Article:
The coaches, Al Attles (top) and K. C. Jones had similar styles of play while rivals in the NBA.  Both were known for their up in your face defensive and ball handling skills and leadership qualities during their NBA careers.  K. C. won multi-NBA titles with the Boston Celtics as a player and Al won none as a player with the Philadelphia 76ers and Golden State Warriors.  In one of the most memorable played games in NBA history, Al was the second leading scorer.  It was the night the GREATEST player in the history of NBA—Wilt Chamberlain scored 100 points on the New York Knicks, Al backed him up with 18 points.

The Bullets/Wizards are forever connected.  In 1975 the Golden State Warriors led by a coach from Newark, New Jersey, one of the greatest scorers in NBA history and an unconventional owner swept the Washington Bullets in 4 straight games to win the NBA title.  The coach was Al Attles, the player Rick Barry and the owner, Franklin Mieuli.  In what was called the biggest upset in NBA history, Golden State not only defeated the heavily favored Washington Bullets but embarrassed them in four straight games.  Rick Barry was named the MVP of the finals.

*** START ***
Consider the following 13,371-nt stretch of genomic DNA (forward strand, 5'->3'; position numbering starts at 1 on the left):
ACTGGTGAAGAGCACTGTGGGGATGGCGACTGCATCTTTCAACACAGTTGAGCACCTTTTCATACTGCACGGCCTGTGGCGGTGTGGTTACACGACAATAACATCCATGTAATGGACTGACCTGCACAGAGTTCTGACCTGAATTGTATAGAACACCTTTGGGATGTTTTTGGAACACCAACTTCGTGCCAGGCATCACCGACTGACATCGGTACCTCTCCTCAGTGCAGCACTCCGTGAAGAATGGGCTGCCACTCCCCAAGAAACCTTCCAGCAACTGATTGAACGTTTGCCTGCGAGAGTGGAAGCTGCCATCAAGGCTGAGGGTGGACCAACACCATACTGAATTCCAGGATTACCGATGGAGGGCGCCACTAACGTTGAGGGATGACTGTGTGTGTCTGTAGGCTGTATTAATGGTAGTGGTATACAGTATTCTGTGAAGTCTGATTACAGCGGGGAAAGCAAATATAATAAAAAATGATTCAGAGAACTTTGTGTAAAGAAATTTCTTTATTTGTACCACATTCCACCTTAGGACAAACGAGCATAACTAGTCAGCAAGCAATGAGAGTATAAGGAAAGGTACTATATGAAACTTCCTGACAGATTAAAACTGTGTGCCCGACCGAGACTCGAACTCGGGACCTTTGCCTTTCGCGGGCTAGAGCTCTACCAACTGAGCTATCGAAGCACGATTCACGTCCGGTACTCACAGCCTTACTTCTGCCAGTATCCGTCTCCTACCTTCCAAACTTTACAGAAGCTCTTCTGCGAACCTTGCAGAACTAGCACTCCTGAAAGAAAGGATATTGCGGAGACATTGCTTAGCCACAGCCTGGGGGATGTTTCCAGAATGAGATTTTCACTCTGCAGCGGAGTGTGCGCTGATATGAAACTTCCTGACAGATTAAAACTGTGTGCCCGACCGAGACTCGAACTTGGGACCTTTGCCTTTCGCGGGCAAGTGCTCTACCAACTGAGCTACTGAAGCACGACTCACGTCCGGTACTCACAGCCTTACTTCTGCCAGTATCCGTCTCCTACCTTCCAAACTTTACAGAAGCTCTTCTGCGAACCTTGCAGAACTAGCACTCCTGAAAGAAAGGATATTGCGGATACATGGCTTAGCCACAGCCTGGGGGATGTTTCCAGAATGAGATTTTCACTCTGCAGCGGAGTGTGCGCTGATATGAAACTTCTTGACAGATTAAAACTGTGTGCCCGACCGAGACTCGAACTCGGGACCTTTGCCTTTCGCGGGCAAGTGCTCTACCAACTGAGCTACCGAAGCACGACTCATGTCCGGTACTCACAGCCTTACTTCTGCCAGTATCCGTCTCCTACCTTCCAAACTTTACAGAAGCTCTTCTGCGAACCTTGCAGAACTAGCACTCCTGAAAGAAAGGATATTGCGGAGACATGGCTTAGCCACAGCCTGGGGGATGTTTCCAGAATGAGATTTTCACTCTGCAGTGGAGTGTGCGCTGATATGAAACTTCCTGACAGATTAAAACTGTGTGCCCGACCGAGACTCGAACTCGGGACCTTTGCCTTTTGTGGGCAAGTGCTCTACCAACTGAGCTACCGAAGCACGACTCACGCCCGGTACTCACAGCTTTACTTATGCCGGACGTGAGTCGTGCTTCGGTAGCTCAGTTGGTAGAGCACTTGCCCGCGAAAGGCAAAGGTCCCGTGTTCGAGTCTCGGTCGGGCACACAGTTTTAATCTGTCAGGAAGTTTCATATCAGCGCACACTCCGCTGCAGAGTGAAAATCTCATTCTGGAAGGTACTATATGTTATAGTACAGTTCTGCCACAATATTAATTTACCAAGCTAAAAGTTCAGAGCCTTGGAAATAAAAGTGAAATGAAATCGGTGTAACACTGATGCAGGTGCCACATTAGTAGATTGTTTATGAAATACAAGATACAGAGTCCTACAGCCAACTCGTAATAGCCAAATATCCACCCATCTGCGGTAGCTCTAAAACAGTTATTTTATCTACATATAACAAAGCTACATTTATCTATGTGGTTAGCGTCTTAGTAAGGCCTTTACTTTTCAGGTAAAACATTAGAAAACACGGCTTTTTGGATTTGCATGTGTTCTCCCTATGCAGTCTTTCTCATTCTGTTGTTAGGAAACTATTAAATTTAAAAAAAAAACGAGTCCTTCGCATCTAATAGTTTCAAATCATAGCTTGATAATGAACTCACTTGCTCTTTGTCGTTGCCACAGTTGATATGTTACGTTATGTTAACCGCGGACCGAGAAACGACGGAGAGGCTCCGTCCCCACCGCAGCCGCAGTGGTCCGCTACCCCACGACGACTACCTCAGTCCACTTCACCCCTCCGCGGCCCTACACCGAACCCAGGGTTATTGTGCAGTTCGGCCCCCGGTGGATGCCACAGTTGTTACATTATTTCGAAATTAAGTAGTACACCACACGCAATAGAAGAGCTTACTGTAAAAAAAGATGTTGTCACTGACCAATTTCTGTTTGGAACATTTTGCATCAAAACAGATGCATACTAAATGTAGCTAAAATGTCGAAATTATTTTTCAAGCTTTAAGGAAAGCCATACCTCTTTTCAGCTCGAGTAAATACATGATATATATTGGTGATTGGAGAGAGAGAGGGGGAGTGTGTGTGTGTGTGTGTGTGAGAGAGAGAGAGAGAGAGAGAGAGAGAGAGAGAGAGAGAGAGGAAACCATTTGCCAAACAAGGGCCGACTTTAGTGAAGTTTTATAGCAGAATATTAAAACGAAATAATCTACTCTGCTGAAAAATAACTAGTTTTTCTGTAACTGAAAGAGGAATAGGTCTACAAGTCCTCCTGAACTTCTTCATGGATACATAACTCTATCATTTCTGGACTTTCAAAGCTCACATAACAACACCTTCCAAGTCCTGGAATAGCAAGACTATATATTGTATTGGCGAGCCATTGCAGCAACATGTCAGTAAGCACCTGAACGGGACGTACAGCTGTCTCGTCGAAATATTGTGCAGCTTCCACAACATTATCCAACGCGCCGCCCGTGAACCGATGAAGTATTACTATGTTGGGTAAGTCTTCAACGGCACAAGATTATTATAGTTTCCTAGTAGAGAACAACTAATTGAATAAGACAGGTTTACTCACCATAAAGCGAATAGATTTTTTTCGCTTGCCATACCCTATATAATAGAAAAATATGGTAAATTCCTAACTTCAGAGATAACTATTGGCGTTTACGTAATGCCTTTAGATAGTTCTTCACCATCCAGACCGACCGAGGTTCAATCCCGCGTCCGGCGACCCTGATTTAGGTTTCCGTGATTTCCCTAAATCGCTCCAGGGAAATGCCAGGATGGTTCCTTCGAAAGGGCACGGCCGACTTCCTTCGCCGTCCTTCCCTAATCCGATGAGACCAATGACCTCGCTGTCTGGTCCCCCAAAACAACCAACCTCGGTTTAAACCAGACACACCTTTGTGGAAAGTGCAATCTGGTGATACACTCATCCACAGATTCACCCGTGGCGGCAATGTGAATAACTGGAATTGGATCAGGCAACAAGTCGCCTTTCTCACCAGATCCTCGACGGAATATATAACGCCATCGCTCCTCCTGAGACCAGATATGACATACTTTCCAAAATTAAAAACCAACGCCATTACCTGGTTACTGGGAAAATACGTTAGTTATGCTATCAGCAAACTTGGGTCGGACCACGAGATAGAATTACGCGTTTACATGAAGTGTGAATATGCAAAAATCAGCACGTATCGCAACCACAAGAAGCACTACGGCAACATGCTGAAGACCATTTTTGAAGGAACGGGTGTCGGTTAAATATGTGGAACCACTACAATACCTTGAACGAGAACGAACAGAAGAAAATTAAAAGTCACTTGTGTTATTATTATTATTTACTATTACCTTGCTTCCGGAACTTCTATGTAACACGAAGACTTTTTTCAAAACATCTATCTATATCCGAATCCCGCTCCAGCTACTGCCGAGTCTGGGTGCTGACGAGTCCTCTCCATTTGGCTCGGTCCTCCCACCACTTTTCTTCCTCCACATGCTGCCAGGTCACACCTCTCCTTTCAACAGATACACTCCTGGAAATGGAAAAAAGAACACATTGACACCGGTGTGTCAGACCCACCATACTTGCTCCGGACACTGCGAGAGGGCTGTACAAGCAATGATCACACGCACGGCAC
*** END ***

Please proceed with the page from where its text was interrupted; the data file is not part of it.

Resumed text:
GOLDEN STATE COACH-OWNER-PLAYER0010The 1975 Warrior’s brain trust, Al Attles, Franklin Mieuli and Rick Barry

It was my first time covering an NBA Championship game.  This was one of those times you wish for a tie. I was caught between a rock and a hard place. The coach of Warriors Al Attles was and old friend as was Bullets’ coach K C Jones.  NBA history was being made in the process.  Attles  and Jones would be the first two black coaches to meet in an NBA Finals.

DOUBLE AA  The way they were, Al Attles and K. C. Jones, as player and coachKC JONES0002



K C Jones and assistant Bernie Bickerstaff are seen on the bench trying to figure out what was going on.  In the meantime, Attles is seen below during a time out telling  Warrior guard Phil Smith “Don’t stop running!” GOLDEN STATE TIME OUT0010                                      SANTAS HELPERS NBA & NFL                              SAM JONES  Sam Jones  

(NBA) Al Attles, Sam Jones and K C Jones join (NFL player) Roy Jefferson as Santa’s Helpers for the annual Kids In Trouble Christmas toy drive for needy children.